Africa, on the other hand, has harnessed less than 5 per cent of its vast SHP potential. This is largely due to economic and infrastructural constraints, which could be mitigated through targeted investment and technology-sharing. At the regional level, the largest known untapped SHP potential is concentrated in Central Asia (only 1 per cent developed), Eastern Asia (61 per cent developed) and South-Eastern Asia (4 per cent developed) (see figure below).

Developed and remaining small hydropower potential of ≤10 MW by region

Source: UNIDO, ICSHP (2022). World Small Hydropower Development Report 2022

The narrative in Oceania diverges, with Australia and New Zealand rich in SHP potential but with no further development foreseen, while the Pacific Island Countries and Territories face topographical constraints. This geographic diversity underscores the unique challenges and prospects faced by each region in tapping into SHP.

Analysing the social dimensions of SHP – including gender dynamics, youth engagement and climate resilience – is crucial to ensuring that the sector’s growth aligns with broader societal goals. Empowering women within the SHP industry fosters inclusivity and leverages diverse perspectives for better decision-making. Engaging youth ensures the sector’s longevity and relevance, as they offer innovation and adaptability. Addressing climate resilience within SHP projects not only mitigates environmental risks but also secures the livelihoods that depend on these energy resources. These factors are fundamental to realizing SHP’s potential as a force for sustainable and equitable community development.

As the report shows, each region faces its own challenges in fully tapping its SHP potential. Overcoming these challenges begins with an assessment of SHP resources and the possibilities offered by existing infrastructure. Developed countries also reassess their SHP potential, considering new technologies and ecological shifts. A thorough understanding of the landscape can then inform strategies and policies, tailored to each region’s own needs.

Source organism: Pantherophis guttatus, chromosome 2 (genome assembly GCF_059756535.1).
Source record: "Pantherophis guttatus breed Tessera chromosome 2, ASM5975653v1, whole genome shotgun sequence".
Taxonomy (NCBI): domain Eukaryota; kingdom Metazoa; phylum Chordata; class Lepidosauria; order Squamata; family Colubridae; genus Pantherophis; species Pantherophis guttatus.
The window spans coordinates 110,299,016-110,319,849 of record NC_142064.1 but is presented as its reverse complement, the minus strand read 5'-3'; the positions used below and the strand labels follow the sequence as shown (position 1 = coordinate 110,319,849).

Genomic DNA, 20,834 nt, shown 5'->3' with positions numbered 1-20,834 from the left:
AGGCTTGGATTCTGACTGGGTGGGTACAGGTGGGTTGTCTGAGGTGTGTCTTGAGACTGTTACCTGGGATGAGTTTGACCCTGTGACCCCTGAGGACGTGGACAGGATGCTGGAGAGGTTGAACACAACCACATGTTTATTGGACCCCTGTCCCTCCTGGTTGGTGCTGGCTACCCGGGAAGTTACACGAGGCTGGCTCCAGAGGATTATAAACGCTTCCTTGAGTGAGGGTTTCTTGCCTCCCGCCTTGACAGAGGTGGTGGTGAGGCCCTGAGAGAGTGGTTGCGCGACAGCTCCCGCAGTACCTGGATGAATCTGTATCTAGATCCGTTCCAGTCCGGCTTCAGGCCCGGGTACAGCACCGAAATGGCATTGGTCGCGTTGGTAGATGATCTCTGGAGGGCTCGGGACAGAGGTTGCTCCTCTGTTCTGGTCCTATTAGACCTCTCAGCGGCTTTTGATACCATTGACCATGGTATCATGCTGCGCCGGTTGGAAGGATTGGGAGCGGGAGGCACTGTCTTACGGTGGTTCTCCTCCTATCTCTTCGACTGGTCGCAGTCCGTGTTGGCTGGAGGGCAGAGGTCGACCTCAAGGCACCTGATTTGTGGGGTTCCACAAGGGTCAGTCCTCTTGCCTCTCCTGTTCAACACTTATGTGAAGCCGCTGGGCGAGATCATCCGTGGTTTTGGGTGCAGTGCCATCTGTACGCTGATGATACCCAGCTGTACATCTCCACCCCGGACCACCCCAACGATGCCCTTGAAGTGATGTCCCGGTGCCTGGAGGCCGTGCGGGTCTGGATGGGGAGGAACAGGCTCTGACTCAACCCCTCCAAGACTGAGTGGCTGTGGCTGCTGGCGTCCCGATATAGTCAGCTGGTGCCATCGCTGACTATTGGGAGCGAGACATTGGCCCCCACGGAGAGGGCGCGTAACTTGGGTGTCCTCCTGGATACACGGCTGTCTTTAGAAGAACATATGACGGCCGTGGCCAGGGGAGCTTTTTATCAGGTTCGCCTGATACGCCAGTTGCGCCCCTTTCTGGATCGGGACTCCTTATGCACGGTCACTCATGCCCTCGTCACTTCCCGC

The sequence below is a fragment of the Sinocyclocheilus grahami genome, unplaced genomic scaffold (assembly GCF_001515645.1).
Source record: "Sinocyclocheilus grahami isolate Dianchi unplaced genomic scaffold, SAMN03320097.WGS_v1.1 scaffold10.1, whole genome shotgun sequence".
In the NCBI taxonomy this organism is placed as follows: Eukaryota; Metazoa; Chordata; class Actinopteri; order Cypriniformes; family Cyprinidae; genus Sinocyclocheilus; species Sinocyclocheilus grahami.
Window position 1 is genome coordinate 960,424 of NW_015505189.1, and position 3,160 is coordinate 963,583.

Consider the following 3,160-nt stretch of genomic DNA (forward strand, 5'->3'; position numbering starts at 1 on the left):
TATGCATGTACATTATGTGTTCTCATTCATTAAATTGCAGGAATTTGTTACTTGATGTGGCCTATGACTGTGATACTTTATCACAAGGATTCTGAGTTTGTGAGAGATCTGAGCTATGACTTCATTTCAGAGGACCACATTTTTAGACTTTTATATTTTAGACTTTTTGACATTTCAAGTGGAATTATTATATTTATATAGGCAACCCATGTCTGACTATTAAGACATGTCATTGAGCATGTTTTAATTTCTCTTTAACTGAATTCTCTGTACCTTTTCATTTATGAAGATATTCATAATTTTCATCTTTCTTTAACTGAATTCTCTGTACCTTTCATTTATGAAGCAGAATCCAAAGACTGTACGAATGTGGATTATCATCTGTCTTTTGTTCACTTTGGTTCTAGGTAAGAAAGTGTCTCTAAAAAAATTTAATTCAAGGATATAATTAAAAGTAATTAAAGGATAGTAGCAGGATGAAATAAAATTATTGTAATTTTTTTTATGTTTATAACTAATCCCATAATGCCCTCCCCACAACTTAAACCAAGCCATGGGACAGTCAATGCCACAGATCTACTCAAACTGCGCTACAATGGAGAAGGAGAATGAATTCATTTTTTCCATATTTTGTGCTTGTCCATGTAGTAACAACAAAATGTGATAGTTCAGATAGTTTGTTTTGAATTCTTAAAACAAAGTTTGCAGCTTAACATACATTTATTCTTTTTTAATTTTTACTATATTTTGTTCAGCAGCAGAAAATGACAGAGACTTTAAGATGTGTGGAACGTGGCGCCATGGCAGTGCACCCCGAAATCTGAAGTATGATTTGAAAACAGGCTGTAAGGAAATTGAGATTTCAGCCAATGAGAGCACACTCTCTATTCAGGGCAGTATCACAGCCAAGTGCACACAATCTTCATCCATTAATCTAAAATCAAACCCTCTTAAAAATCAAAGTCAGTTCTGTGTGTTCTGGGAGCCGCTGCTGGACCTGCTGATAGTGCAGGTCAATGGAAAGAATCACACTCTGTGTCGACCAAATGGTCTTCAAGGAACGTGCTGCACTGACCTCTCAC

Some general recommendations, however, would include extending renewable energy incentives to SHP, with streamlined permitting and clear development targets. De-risking investment should be a key financing strategy, as well as raising SHP awareness among local financial institutions. Trade policy could help facilitate access to technology through reduced import duties and taxes, while infrastructure improvement could support SHP integration and reduce distribution losses. Policymakers might consider microgrids for remote areas, with SHP as a base-load power source. Local expertise is a key enabler of technology adoption, and countries could invest in skills development in the areas of feasibility studies, construction, operation and maintenance of SHP plants. Finally, international and regional bodies have a role to play in promoting SHP, focusing on new technologies and financing models, and especially in promoting South-South and triangular cooperation on shared goals.

The World Small Hydropower Development Report 20223 is therefore a call to action for localized and global efforts to realize the full potential of SHP. By investing in this sector, we invest in a sustainable future that balances energy needs with environmental stewardship and social inclusivity. The untapped potential of SHP is a clarion call for policymakers, investors and communities to come together to power a greener tomorrow.

  • Eva Kremere is expert in small hydropower projects at the Division of Climate & Technology Partnerships of the United Nations Industrial Development Organization (UNIDO).

Disclaimer: The views expressed in this article are those of the authors based on their experience and on prior research and do not necessarily reflect the views of UNIDO (read more).